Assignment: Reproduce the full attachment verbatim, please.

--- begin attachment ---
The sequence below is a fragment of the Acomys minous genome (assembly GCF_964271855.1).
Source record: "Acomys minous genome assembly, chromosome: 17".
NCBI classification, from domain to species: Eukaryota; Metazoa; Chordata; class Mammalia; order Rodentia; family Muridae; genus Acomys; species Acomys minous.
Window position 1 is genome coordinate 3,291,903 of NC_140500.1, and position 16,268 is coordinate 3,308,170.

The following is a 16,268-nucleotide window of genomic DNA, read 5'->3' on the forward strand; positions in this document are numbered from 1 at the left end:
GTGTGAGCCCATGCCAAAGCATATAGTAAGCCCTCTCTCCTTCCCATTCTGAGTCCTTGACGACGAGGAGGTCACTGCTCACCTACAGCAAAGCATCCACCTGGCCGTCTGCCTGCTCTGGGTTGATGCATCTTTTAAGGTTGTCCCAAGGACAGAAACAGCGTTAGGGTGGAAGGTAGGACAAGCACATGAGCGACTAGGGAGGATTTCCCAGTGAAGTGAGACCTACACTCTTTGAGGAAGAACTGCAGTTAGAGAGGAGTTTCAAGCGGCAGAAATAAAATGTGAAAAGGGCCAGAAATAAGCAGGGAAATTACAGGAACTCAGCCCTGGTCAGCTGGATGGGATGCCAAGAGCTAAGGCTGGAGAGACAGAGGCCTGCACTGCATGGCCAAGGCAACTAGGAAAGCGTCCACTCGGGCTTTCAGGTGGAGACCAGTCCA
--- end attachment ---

The sequence below is a fragment of the Acomys minous genome (assembly GCF_964271855.1).
Source record: "Acomys minous genome assembly, chromosome: 17".
NCBI classification, from domain to species: Eukaryota; Metazoa; Chordata; class Mammalia; order Rodentia; family Muridae; genus Acomys; species Acomys minous.
Window position 1 is genome coordinate 3,291,903 of NC_140500.1, and position 16,268 is coordinate 3,308,170.

The following is a 16,268-nucleotide window of genomic DNA, read 5'->3' on the forward strand; positions in this document are numbered from 1 at the left end:
GTGTGAGCCCATGCCAAAGCATATAGTAAGCCCTCTCTCCTTCCCATTCTGAGTCCTTGACGACGAGGAGGTCACTGCTCACCTACAGCAAAGCATCCACCTGGCCGTCTGCCTGCTCTGGGTTGATGCATCTTTTAAGGTTGTCCCAAGGACAGAAACAGCGTTAGGGTGGAAGGTAGGACAAGCACATGAGCGACTAGGGAGGATTTCCCAGTGAAGTGAGACCTACACTCTTTGAGGAAGAACTGCAGTTAGAGAGGAGTTTCAAGCGGCAGAAATAAAATGTGAAAAGGGCCAGAAATAAGCAGGGAAATTACAGGAACTCAGCCCTGGTCAGCTGGATGGGATGCCAAGAGCTAAGGCTGGAGAGACAGAGGCCTGCACTGCATGGCCAAGGCAACTAGGAAAGCGTCCACTCGGGCTTTCAGGTGGAGACCAGTCCA